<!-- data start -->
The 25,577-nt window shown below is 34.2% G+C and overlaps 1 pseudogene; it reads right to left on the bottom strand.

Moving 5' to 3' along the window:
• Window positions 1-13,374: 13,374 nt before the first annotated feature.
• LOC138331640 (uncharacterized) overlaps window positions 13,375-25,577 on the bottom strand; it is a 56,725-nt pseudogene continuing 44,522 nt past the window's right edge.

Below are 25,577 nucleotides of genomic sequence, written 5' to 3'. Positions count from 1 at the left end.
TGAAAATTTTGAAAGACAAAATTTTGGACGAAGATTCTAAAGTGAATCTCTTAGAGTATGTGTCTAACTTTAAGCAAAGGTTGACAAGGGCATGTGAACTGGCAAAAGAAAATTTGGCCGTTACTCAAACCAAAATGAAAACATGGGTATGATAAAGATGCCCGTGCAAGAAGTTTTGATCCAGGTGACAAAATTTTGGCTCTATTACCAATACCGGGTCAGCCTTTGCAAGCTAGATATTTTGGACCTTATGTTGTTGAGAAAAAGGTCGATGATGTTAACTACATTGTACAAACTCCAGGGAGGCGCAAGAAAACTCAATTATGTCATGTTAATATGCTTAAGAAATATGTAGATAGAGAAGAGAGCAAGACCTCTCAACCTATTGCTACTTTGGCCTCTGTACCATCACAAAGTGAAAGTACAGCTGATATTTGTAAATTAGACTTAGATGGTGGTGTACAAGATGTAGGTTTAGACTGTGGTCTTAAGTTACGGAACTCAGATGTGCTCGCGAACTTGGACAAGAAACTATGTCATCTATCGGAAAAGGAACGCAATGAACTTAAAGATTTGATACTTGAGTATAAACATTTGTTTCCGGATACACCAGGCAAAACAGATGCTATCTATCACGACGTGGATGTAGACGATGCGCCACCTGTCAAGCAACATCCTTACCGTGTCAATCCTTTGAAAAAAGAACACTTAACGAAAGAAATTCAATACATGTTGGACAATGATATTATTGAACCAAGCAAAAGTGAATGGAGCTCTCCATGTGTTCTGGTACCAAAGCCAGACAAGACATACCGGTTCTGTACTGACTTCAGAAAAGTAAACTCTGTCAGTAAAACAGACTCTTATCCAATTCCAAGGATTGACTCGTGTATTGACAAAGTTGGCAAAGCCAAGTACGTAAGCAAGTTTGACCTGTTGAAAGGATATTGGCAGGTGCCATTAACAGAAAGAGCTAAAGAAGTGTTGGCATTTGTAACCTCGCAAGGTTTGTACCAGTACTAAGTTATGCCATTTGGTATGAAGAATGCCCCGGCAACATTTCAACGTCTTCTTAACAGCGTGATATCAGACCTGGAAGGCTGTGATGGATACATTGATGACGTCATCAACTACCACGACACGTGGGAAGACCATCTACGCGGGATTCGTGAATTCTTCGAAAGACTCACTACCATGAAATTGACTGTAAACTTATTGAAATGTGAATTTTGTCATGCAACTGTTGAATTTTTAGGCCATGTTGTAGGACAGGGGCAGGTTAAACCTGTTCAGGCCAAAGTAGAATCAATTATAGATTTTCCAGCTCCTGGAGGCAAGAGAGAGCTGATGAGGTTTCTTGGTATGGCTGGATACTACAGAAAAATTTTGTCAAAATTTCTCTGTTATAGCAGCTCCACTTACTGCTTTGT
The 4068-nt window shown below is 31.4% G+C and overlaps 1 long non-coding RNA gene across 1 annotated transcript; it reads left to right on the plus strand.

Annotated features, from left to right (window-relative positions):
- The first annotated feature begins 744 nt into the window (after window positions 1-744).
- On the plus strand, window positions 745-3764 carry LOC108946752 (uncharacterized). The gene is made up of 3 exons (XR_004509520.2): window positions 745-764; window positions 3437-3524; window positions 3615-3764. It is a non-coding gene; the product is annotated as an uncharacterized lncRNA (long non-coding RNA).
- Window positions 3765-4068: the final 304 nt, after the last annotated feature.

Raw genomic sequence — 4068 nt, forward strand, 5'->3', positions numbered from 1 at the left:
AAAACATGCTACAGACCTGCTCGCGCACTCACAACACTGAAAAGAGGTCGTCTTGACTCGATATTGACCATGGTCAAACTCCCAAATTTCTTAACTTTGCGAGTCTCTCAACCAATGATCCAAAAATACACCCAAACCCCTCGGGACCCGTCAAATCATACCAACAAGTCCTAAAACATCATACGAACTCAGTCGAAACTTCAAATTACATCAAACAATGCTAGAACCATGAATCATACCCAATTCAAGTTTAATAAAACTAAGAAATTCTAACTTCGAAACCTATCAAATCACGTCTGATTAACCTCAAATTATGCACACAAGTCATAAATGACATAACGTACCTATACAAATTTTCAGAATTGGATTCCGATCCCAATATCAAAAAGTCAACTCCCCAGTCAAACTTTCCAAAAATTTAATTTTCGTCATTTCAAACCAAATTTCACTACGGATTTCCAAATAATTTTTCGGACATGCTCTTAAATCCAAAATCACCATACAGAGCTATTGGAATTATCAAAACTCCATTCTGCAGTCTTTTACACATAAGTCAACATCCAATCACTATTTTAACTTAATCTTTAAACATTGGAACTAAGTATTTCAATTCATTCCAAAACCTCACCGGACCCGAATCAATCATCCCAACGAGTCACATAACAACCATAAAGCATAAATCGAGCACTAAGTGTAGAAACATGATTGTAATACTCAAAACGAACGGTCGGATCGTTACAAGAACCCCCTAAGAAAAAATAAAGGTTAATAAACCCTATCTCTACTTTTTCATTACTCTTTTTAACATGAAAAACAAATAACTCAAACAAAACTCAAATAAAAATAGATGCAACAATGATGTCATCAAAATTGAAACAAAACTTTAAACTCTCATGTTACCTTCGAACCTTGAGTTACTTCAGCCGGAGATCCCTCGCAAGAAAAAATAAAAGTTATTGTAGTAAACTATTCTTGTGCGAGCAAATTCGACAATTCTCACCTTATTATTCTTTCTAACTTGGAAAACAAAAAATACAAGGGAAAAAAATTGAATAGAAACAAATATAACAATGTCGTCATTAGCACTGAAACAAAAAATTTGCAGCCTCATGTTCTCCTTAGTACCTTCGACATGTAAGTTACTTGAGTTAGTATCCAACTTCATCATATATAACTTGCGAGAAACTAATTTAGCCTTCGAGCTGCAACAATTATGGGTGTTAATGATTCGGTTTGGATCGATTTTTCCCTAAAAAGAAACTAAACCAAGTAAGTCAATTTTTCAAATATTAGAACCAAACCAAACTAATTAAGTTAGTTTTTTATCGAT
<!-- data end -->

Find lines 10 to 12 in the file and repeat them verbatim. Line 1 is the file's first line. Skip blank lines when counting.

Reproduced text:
- On the plus strand, window positions 745-3764 carry LOC108946752 (uncharacterized). The gene is made up of 3 exons (XR_004509520.2): window positions 745-764; window positions 3437-3524; window positions 3615-3764. It is a non-coding gene; the product is annotated as an uncharacterized lncRNA (long non-coding RNA).
- Window positions 3765-4068: the final 304 nt, after the last annotated feature.

Raw genomic sequence — 4068 nt, forward strand, 5'->3', positions numbered from 1 at the left: